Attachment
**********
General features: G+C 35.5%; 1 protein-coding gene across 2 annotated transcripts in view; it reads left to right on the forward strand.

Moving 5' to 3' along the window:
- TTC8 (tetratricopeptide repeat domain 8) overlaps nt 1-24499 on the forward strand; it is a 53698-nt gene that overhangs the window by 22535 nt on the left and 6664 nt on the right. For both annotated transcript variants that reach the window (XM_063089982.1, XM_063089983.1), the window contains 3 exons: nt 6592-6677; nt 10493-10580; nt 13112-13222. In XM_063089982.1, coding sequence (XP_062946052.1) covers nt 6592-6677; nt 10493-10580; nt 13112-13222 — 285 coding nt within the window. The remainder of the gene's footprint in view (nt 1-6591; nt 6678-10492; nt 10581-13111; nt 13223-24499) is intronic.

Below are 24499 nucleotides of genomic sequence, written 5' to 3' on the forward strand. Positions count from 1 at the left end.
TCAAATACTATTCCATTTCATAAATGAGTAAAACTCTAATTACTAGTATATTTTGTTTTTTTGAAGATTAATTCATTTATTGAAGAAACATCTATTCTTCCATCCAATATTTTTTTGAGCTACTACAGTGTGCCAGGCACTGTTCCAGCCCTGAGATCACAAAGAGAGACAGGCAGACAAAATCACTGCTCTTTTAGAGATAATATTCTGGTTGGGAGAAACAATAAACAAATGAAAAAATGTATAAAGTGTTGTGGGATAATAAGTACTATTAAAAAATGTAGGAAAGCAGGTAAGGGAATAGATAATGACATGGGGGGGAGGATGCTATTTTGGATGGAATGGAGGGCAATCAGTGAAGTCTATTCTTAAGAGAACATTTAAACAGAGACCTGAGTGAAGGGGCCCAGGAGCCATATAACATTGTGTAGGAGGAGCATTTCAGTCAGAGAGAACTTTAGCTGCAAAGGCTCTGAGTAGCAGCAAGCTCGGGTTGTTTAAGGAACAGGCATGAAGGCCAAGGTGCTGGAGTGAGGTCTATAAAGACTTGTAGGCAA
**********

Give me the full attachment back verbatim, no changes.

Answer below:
General features: G+C 35.5%; 1 protein-coding gene across 2 annotated transcripts in view; it reads left to right on the forward strand.

Moving 5' to 3' along the window:
- TTC8 (tetratricopeptide repeat domain 8) overlaps nt 1-24499 on the forward strand; it is a 53698-nt gene that overhangs the window by 22535 nt on the left and 6664 nt on the right. For both annotated transcript variants that reach the window (XM_063089982.1, XM_063089983.1), the window contains 3 exons: nt 6592-6677; nt 10493-10580; nt 13112-13222. In XM_063089982.1, coding sequence (XP_062946052.1) covers nt 6592-6677; nt 10493-10580; nt 13112-13222 — 285 coding nt within the window. The remainder of the gene's footprint in view (nt 1-6591; nt 6678-10492; nt 10581-13111; nt 13223-24499) is intronic.

Below are 24499 nucleotides of genomic sequence, written 5' to 3' on the forward strand. Positions count from 1 at the left end.
TCAAATACTATTCCATTTCATAAATGAGTAAAACTCTAATTACTAGTATATTTTGTTTTTTTGAAGATTAATTCATTTATTGAAGAAACATCTATTCTTCCATCCAATATTTTTTTGAGCTACTACAGTGTGCCAGGCACTGTTCCAGCCCTGAGATCACAAAGAGAGACAGGCAGACAAAATCACTGCTCTTTTAGAGATAATATTCTGGTTGGGAGAAACAATAAACAAATGAAAAAATGTATAAAGTGTTGTGGGATAATAAGTACTATTAAAAAATGTAGGAAAGCAGGTAAGGGAATAGATAATGACATGGGGGGGAGGATGCTATTTTGGATGGAATGGAGGGCAATCAGTGAAGTCTATTCTTAAGAGAACATTTAAACAGAGACCTGAGTGAAGGGGCCCAGGAGCCATATAACATTGTGTAGGAGGAGCATTTCAGTCAGAGAGAACTTTAGCTGCAAAGGCTCTGAGTAGCAGCAAGCTCGGGTTGTTTAAGGAACAGGCATGAAGGCCAAGGTGCTGGAGTGAGGTCTATAAAGACTTGTAGGCAA